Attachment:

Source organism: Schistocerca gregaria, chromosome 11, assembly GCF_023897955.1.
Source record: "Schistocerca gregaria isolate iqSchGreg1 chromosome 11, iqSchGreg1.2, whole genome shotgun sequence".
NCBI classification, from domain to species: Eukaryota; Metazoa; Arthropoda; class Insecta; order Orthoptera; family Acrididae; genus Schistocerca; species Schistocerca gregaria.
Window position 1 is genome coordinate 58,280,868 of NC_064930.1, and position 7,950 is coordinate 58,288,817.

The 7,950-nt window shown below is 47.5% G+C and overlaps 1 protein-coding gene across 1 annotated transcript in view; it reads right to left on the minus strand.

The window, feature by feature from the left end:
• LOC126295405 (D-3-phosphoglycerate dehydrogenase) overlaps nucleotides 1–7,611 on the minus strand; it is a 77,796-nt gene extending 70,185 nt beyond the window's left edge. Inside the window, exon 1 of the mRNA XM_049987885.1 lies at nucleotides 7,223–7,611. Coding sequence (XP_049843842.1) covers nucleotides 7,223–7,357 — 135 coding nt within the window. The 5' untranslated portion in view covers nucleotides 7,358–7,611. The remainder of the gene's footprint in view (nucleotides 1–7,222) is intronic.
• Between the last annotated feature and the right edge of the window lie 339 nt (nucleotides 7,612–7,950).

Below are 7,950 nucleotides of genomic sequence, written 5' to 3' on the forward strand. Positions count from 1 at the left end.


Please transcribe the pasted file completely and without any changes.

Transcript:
Source organism: Schistocerca gregaria, chromosome 11, assembly GCF_023897955.1.
Source record: "Schistocerca gregaria isolate iqSchGreg1 chromosome 11, iqSchGreg1.2, whole genome shotgun sequence".
NCBI classification, from domain to species: Eukaryota; Metazoa; Arthropoda; class Insecta; order Orthoptera; family Acrididae; genus Schistocerca; species Schistocerca gregaria.
Window position 1 is genome coordinate 58,280,868 of NC_064930.1, and position 7,950 is coordinate 58,288,817.

The 7,950-nt window shown below is 47.5% G+C and overlaps 1 protein-coding gene across 1 annotated transcript in view; it reads right to left on the minus strand.

The window, feature by feature from the left end:
• LOC126295405 (D-3-phosphoglycerate dehydrogenase) overlaps nucleotides 1–7,611 on the minus strand; it is a 77,796-nt gene extending 70,185 nt beyond the window's left edge. Inside the window, exon 1 of the mRNA XM_049987885.1 lies at nucleotides 7,223–7,611. Coding sequence (XP_049843842.1) covers nucleotides 7,223–7,357 — 135 coding nt within the window. The 5' untranslated portion in view covers nucleotides 7,358–7,611. The remainder of the gene's footprint in view (nucleotides 1–7,222) is intronic.
• Between the last annotated feature and the right edge of the window lie 339 nt (nucleotides 7,612–7,950).

Below are 7,950 nucleotides of genomic sequence, written 5' to 3' on the forward strand. Positions count from 1 at the left end.